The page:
Some our of kindergarten students read above grade level. How do we keep them challenged? A colleague of mine, Lisa, engaged a small group in close reading of an informational text about energy with great success. Here are some photos and tips she shared with me.
Just some background. These nine students were reading at a late first grade level or higher in the spring of their kindergarten year. Lisa met with all nine of them at once. The text they read closely was A to Z’s Where We Get Energy – a level K text. You might just pick some key paragraphs from the text you choose. There’s no need to closely read a whole book.
- Take notes together and then gradually release responsibility. The students might read the whole text on their own to start so they can get some sense of the big picture. Together closely read a sentence at a time. Discuss the meaning and then pick important words to write in their notes. Release responsibility – maybe they just tackle a sentence at a time and then you regroup. The photo below is a little fuzzy but it gives you an idea of what a student at this level can do as far as note-taking with support.
- Give it a couple of weeks or more. Lisa said it took several weeks – a few lessons each week. She had a wide variety of readers in her room and many other lower groups to meet with more often.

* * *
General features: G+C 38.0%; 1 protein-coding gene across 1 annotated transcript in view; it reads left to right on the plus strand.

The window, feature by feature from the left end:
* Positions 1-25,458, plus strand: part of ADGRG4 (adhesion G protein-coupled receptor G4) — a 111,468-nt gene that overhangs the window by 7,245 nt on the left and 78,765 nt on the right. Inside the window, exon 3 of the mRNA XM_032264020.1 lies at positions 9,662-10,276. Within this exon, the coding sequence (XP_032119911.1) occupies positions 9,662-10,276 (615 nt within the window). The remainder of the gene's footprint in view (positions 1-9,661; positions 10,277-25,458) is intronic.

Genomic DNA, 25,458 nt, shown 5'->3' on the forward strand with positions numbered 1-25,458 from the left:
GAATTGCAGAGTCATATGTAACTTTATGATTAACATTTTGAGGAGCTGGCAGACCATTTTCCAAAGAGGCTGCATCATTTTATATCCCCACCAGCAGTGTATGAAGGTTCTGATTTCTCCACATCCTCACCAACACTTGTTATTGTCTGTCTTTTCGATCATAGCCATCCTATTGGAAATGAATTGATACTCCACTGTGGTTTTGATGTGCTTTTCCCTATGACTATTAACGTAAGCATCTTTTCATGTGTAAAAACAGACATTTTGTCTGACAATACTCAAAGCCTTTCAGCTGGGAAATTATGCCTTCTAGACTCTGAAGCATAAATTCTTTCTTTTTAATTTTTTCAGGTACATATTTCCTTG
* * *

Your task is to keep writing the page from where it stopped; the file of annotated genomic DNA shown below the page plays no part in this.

- Provide lots of opportunities for them to summarize their notes ORALLY with a partner. This builds bridges to writing and to speaking fluently on a topic. You might prompt them by saying, “Turn and talk to your partner. What did you just learn in this paragraph? Use your notes to help you.” Some groups will need to orally rehearse with you before they talk with a partner.
- Discuss how they can present their information and then let groups of three work together to tackle this task by creating some type of visual.
These photos are fuzzy BUT you can still tell there’s so much thinking that must have happened in this group – they have arrows and visuals as well as text boxes! They are clearly organizing their thinking into categories as well.
- Provide time for them to present! I saw pictures of these kids with their posters – oh, the proud smiles!!!!!
BTW – All kindergarten students can do some level of research. Tony Stead proved that to us in Is That a Fact? After I read this, I was a convert to the idea that even our Pre-A and emergent readers can engage in deep thinking and learning about nonfiction topics – with their peers and on their own.
Hope this helps.